Hikma Pharmaceuticals (HIK) has swung back into profit after putting the hefty costs associated with an acquisition two years ago behind it. The Jordanian generic drug maker made a $293m (£223m) pre-tax profit in 2018, compared to a $738m loss a year earlier, when it booked a massive impairment charge and paid restructuring costs for its acquisition of Roxane Laboratories, now renamed West-Ward Columbus. Siggi Olafsson, Hikma’s Icelandic chief executive, said 2017 had been a tough year, but that the teething problems related to Roxane were now behind it. “We have a new team in place and are on track with our plan for growth,” he added.
Britain’s biggest insurer has shifted billions of pounds worth of assets into Luxembourg ahead of Brexit, joining the long list of banks, asset managers and insurers that have moved nearly £1 trillion out of the UK. Prudential (PRU) revealed that it had spent £27m preparing for Brexit, which includes setting up an operation in Luxembourg, and has transferred £37bn in customer assets to the EU hub. The figures emerged days after think tank New Financial identified more than 275 firms that have moved or are moving some of their business, staff, assets or legal entities from the UK to the EU in preparation for Brexit.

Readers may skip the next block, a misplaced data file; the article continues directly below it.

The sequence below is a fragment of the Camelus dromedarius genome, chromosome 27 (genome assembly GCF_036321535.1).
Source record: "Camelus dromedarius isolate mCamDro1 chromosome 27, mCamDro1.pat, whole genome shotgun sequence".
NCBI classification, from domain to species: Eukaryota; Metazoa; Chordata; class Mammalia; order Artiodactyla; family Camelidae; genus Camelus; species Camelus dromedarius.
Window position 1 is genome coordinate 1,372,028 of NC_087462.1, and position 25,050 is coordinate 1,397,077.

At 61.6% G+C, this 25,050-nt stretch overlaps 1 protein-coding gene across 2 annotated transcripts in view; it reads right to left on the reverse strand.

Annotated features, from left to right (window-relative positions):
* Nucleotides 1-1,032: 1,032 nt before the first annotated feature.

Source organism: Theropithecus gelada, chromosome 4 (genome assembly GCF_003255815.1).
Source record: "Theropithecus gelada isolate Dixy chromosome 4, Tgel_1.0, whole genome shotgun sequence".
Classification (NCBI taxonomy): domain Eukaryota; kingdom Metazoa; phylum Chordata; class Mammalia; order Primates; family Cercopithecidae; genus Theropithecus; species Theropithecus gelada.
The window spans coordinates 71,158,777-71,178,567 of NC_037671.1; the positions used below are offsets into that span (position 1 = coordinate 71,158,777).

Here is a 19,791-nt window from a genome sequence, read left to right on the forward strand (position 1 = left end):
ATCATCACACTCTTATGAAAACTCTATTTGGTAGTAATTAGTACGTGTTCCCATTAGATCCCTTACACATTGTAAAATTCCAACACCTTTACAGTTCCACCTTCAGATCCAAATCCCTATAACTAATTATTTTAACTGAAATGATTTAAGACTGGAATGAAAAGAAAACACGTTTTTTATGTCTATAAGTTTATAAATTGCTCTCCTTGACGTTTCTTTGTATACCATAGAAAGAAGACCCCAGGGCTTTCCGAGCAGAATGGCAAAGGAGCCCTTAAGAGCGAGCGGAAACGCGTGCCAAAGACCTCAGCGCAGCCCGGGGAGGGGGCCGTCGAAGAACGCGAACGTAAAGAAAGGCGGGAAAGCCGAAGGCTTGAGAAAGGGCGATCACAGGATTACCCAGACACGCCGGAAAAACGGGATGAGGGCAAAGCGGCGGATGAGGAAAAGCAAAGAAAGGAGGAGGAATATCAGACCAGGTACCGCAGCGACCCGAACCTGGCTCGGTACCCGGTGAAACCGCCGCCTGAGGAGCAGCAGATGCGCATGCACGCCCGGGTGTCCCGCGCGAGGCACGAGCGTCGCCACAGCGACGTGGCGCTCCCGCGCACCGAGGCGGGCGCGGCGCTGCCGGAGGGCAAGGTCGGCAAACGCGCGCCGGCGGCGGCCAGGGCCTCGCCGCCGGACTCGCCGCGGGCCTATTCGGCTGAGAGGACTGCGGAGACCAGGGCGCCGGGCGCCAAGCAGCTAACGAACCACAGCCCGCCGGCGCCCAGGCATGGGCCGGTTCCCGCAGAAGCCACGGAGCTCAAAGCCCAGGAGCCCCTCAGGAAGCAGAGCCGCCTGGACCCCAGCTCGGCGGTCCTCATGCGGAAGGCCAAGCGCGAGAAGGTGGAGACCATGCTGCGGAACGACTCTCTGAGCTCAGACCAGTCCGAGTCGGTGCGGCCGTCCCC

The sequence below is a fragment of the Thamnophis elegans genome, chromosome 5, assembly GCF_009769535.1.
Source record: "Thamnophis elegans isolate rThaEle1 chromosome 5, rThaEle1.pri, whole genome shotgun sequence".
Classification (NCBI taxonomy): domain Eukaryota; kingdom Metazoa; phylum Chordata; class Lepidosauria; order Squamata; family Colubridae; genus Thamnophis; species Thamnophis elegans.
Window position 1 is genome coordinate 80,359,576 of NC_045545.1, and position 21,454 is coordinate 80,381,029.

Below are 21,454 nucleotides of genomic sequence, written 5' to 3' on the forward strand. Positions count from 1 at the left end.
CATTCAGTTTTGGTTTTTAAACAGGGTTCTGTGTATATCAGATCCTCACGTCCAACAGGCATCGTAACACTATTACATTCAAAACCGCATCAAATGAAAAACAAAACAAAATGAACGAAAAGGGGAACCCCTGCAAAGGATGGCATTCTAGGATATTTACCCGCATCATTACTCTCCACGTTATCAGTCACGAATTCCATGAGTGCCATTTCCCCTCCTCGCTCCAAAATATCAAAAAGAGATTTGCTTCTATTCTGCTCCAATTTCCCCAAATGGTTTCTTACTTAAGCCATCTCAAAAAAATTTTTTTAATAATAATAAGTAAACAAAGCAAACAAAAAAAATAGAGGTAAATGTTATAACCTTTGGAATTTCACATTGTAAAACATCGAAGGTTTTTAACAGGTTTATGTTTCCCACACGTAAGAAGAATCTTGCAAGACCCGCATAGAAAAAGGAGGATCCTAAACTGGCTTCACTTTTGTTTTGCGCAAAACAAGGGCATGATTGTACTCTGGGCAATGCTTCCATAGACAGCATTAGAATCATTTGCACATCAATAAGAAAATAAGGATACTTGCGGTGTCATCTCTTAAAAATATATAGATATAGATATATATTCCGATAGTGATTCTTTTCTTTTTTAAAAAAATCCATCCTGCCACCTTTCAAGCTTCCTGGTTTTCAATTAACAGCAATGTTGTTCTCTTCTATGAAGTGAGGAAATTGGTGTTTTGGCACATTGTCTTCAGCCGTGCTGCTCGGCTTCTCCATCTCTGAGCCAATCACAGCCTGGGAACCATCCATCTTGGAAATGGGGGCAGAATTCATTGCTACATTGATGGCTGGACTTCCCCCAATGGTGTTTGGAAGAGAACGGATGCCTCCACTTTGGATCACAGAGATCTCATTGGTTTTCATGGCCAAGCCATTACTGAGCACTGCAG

Troubled Provident Financial (PFG) swung to a profit as it prepares to convince City investors that a £1.3bn hostile takeover bid is a bad idea. Chief executive Malcom Le May is set for a series of one-on-one meeting with top shareholders to convince them that the doorstep lender has a “very compelling story” and does not need to be bought. “I’ll keep articulating that to whoever wants to listen to me, including those shareholders who initially saw merit [in a takeover by Non-Standard Finance],” he said. Non-Standard Finance (NSF) launched its surprise attack on the business last month, when Provident chairman Patrick Snowball received a voicemail at 6.45am giving him a 15-minute warning of the offer.